The competition specializes in the subset of photography most of us identify with National Geographic Magazine and its world-of-wonders aesthetic.

I know that sounds snarky but I do not mean it that way. Everybody loves this kind of photography, me included, for a reason – it is lovely and provocative, a moment of otherness, of not us/not here viewed from a safe distance. I buy a lot of postcards, and I have no shame when it comes to finely focused close ups of adorable mammals with pink ears.

What prompted my unease after wandering around this exhibition was a strong feeling that in a half-generation or less, shows like the Sony Photography Awards will be, at best, retro-cute, or at worst antique and irrelevant.

Read the full article →

The Berlin Biennale: An Act of Passive Compliance

by RM Vaughan on June 28, 2016
Thumbnail image for The Berlin Biennale: An Act of Passive Compliance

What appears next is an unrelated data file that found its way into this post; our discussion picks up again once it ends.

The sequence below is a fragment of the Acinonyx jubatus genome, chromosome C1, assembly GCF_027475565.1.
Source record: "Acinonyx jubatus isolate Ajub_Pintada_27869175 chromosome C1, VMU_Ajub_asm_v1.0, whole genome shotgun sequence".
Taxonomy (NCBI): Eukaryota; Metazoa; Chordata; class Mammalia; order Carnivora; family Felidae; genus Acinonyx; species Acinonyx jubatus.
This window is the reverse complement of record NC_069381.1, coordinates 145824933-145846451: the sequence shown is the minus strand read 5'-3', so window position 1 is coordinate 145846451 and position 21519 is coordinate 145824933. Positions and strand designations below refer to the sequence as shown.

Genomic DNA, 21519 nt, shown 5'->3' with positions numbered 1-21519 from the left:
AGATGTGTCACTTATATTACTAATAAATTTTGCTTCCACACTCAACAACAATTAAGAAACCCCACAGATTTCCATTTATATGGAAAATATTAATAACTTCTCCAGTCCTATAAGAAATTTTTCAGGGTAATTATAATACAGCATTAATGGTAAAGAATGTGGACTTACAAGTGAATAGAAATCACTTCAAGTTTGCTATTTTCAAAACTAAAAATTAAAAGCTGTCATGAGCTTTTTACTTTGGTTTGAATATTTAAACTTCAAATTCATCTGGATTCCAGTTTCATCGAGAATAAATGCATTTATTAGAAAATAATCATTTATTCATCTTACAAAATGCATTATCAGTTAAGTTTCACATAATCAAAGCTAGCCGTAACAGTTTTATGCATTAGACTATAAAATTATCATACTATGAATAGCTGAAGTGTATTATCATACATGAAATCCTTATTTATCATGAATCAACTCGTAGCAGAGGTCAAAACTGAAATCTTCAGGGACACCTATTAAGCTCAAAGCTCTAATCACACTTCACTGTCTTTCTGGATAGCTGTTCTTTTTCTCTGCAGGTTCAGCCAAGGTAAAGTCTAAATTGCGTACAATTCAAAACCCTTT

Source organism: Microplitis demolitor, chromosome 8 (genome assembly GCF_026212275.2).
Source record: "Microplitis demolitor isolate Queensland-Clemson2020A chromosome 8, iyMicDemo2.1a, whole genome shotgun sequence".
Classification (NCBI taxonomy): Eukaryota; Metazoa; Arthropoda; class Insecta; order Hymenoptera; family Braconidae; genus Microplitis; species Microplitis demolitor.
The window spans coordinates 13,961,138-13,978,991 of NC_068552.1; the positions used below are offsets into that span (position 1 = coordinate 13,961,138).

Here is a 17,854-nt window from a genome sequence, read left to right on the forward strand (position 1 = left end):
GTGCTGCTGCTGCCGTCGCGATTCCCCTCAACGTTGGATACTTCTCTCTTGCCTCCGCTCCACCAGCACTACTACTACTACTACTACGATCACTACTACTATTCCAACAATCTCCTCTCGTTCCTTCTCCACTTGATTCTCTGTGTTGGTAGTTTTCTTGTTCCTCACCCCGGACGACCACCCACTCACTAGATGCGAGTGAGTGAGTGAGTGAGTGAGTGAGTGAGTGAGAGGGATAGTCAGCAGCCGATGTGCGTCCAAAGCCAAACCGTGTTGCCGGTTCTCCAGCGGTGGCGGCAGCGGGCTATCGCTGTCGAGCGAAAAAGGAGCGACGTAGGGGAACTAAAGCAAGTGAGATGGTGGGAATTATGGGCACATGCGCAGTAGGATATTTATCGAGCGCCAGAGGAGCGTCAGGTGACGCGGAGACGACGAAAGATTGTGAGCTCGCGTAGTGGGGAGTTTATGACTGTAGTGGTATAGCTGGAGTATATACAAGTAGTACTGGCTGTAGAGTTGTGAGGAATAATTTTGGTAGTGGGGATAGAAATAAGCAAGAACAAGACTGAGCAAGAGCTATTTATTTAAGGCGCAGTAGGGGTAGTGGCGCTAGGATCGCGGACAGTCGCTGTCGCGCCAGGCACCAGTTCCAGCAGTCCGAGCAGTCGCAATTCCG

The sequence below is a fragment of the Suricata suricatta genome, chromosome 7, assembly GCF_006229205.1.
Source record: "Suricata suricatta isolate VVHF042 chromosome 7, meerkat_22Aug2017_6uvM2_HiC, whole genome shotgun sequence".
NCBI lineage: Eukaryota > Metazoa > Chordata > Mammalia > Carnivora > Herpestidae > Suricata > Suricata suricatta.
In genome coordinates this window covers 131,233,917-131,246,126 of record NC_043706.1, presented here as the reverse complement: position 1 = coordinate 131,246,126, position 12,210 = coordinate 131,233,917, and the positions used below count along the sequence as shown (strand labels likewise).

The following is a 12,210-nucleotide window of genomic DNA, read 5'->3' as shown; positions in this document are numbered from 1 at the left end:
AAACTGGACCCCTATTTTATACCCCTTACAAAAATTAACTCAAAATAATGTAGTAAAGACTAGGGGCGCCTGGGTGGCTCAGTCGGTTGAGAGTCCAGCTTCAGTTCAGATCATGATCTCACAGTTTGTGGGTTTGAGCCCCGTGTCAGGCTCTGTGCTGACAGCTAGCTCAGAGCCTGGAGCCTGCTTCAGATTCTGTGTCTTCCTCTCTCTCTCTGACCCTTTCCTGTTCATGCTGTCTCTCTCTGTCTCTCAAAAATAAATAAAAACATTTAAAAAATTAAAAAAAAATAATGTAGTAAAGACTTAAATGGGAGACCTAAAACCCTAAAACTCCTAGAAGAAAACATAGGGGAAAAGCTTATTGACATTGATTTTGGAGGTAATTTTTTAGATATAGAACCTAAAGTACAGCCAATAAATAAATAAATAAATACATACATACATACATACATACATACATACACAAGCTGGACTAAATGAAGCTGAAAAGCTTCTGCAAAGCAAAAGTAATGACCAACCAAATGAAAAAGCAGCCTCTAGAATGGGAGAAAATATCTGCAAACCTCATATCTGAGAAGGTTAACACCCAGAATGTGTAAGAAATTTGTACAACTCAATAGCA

Since the last Berlin Biennale, Europe has undergone a currency and debt crisis, watched far right political entities grow from obscure clusters of nutjobs into massive populist movements, dealt, badly, with the millions of people fleeing conflicts in the Middle East and North Africa, and been subjected to terrifying and brutal acts of terrorism by all manner of extremists.

In all of these crises, Berlin, the capital of the EU’s richest and most politically powerful country has played a central and keynote-determining role.

I can thus think of no better way, given the circumstances, to reinforce the popular perception that contemporary art has nothing to say about the world that surrounds it than by hiring the NYC-based fashion bloggers DIS to curate the ninth edition of the Berlin Biennale. I have rarely seen such a profound case of not giving the people what they want, of so many heads so far up so many assholes.

Just walk away, Berlin. Go have a strong drink. Read a good mystery novel. Take too much MDMA and pee your slacks. Sit in an empty room and cry. Do anything but waste 26 Euros on the Berlin Biennale.